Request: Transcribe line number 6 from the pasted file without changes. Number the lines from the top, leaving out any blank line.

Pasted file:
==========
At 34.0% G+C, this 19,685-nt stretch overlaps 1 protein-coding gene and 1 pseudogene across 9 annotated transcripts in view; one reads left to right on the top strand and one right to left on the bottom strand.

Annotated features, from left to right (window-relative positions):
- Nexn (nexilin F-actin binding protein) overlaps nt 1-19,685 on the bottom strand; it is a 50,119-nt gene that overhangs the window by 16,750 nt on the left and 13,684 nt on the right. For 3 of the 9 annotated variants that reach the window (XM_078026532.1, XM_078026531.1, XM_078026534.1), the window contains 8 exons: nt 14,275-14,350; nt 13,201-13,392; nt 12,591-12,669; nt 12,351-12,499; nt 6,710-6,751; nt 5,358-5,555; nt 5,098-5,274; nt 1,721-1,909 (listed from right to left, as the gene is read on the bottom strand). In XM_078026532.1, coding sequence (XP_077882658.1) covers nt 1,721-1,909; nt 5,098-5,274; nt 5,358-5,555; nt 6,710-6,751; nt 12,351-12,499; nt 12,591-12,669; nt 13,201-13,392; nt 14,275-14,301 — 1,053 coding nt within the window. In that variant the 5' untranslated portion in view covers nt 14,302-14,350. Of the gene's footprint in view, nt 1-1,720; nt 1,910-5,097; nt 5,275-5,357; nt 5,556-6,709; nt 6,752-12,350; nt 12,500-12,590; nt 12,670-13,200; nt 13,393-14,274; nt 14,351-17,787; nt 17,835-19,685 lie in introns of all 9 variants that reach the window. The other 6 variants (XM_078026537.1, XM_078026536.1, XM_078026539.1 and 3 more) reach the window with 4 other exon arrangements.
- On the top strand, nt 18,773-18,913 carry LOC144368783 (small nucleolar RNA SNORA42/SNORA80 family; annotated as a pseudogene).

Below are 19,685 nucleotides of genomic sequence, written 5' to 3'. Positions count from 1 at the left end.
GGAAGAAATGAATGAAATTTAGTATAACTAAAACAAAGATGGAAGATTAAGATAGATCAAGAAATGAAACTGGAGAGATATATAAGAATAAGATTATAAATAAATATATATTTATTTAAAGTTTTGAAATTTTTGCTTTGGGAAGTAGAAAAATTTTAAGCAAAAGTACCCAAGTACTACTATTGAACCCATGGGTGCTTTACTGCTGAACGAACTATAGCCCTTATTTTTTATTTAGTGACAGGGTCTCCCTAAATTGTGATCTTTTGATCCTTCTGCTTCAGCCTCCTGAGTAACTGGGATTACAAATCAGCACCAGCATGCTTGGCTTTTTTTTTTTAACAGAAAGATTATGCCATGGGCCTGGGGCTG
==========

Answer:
GGAAGAAATGAATGAAATTTAGTATAACTAAAACAAAGATGGAAGATTAAGATAGATCAAGAAATGAAACTGGAGAGATATATAAGAATAAGATTATAAATAAATATATATTTATTTAAAGTTTTGAAATTTTTGCTTTGGGAAGTAGAAAAATTTTAAGCAAAAGTACCCAAGTACTACTATTGAACCCATGGGTGCTTTACTGCTGAACGAACTATAGCCCTTATTTTTTATTTAGTGACAGGGTCTCCCTAAATTGTGATCTTTTGATCCTTCTGCTTCAGCCTCCTGAGTAACTGGGATTACAAATCAGCACCAGCATGCTTGGCTTTTTTTTTTTAACAGAAAGATTATGCCATGGGCCTGGGGCTG